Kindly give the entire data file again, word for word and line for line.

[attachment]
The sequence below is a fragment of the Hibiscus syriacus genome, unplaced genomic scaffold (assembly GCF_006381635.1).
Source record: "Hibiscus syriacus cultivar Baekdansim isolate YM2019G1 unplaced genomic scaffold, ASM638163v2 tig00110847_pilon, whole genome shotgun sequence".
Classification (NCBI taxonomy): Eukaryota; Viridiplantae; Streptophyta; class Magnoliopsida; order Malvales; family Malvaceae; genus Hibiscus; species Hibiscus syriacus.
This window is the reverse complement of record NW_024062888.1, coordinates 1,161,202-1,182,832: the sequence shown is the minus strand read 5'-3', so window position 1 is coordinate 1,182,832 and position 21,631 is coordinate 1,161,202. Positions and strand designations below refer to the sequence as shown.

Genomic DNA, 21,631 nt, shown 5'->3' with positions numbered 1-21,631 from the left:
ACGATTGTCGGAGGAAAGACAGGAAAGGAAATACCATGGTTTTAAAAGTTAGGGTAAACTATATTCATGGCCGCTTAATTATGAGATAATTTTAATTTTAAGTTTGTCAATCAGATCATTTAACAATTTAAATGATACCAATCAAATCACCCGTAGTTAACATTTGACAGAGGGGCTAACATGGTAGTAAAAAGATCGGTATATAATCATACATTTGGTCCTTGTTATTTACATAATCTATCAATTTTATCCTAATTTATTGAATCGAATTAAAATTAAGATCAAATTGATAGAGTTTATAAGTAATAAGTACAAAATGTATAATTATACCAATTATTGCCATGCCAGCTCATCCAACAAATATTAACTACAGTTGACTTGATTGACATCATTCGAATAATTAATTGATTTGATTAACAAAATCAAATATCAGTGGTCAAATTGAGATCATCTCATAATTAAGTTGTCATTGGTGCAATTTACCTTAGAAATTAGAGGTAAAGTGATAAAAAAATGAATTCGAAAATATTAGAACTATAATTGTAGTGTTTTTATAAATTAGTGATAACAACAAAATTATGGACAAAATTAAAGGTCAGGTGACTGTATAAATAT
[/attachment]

The sequence below is a fragment of the Hibiscus syriacus genome, unplaced genomic scaffold (assembly GCF_006381635.1).
Source record: "Hibiscus syriacus cultivar Baekdansim isolate YM2019G1 unplaced genomic scaffold, ASM638163v2 tig00110847_pilon, whole genome shotgun sequence".
Classification (NCBI taxonomy): Eukaryota; Viridiplantae; Streptophyta; class Magnoliopsida; order Malvales; family Malvaceae; genus Hibiscus; species Hibiscus syriacus.
This window is the reverse complement of record NW_024062888.1, coordinates 1,161,202-1,182,832: the sequence shown is the minus strand read 5'-3', so window position 1 is coordinate 1,182,832 and position 21,631 is coordinate 1,161,202. Positions and strand designations below refer to the sequence as shown.

Genomic DNA, 21,631 nt, shown 5'->3' with positions numbered 1-21,631 from the left:
ACGATTGTCGGAGGAAAGACAGGAAAGGAAATACCATGGTTTTAAAAGTTAGGGTAAACTATATTCATGGCCGCTTAATTATGAGATAATTTTAATTTTAAGTTTGTCAATCAGATCATTTAACAATTTAAATGATACCAATCAAATCACCCGTAGTTAACATTTGACAGAGGGGCTAACATGGTAGTAAAAAGATCGGTATATAATCATACATTTGGTCCTTGTTATTTACATAATCTATCAATTTTATCCTAATTTATTGAATCGAATTAAAATTAAGATCAAATTGATAGAGTTTATAAGTAATAAGTACAAAATGTATAATTATACCAATTATTGCCATGCCAGCTCATCCAACAAATATTAACTACAGTTGACTTGATTGACATCATTCGAATAATTAATTGATTTGATTAACAAAATCAAATATCAGTGGTCAAATTGAGATCATCTCATAATTAAGTTGTCATTGGTGCAATTTACCTTAGAAATTAGAGGTAAAGTGATAAAAAAATGAATTCGAAAATATTAGAACTATAATTGTAGTGTTTTTATAAATTAGTGATAACAACAAAATTATGGACAAAATTAAAGGTCAGGTGACTGTATAAATAT